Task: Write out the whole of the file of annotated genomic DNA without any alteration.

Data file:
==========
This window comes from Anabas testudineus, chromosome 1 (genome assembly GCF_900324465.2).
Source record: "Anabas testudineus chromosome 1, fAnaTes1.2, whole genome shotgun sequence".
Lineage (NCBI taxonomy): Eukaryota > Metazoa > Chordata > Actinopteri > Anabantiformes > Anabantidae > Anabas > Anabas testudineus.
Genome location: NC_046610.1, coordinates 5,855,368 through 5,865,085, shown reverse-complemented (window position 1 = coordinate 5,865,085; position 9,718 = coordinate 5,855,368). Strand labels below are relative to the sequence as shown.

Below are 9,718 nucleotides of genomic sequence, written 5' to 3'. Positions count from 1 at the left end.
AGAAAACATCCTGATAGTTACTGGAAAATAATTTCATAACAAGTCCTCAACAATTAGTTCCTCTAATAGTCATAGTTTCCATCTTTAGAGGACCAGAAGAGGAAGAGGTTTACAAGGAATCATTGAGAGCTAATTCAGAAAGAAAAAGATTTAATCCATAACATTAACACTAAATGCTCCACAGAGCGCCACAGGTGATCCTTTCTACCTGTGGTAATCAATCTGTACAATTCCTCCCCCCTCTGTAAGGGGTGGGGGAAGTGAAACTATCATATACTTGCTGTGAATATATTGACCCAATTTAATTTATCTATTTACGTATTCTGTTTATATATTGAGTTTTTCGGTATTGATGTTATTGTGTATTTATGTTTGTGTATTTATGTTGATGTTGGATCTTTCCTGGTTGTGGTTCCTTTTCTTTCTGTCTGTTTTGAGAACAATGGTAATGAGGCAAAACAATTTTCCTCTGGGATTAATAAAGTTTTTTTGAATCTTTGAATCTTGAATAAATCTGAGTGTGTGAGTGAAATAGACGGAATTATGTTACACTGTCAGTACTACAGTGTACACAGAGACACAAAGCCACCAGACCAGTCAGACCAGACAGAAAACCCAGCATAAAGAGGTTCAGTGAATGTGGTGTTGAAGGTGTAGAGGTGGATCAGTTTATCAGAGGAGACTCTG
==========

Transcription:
This window comes from Anabas testudineus, chromosome 1 (genome assembly GCF_900324465.2).
Source record: "Anabas testudineus chromosome 1, fAnaTes1.2, whole genome shotgun sequence".
Lineage (NCBI taxonomy): Eukaryota > Metazoa > Chordata > Actinopteri > Anabantiformes > Anabantidae > Anabas > Anabas testudineus.
Genome location: NC_046610.1, coordinates 5,855,368 through 5,865,085, shown reverse-complemented (window position 1 = coordinate 5,865,085; position 9,718 = coordinate 5,855,368). Strand labels below are relative to the sequence as shown.

Below are 9,718 nucleotides of genomic sequence, written 5' to 3'. Positions count from 1 at the left end.
AGAAAACATCCTGATAGTTACTGGAAAATAATTTCATAACAAGTCCTCAACAATTAGTTCCTCTAATAGTCATAGTTTCCATCTTTAGAGGACCAGAAGAGGAAGAGGTTTACAAGGAATCATTGAGAGCTAATTCAGAAAGAAAAAGATTTAATCCATAACATTAACACTAAATGCTCCACAGAGCGCCACAGGTGATCCTTTCTACCTGTGGTAATCAATCTGTACAATTCCTCCCCCCTCTGTAAGGGGTGGGGGAAGTGAAACTATCATATACTTGCTGTGAATATATTGACCCAATTTAATTTATCTATTTACGTATTCTGTTTATATATTGAGTTTTTCGGTATTGATGTTATTGTGTATTTATGTTTGTGTATTTATGTTGATGTTGGATCTTTCCTGGTTGTGGTTCCTTTTCTTTCTGTCTGTTTTGAGAACAATGGTAATGAGGCAAAACAATTTTCCTCTGGGATTAATAAAGTTTTTTTGAATCTTTGAATCTTGAATAAATCTGAGTGTGTGAGTGAAATAGACGGAATTATGTTACACTGTCAGTACTACAGTGTACACAGAGACACAAAGCCACCAGACCAGTCAGACCAGACAGAAAACCCAGCATAAAGAGGTTCAGTGAATGTGGTGTTGAAGGTGTAGAGGTGGATCAGTTTATCAGAGGAGACTCTG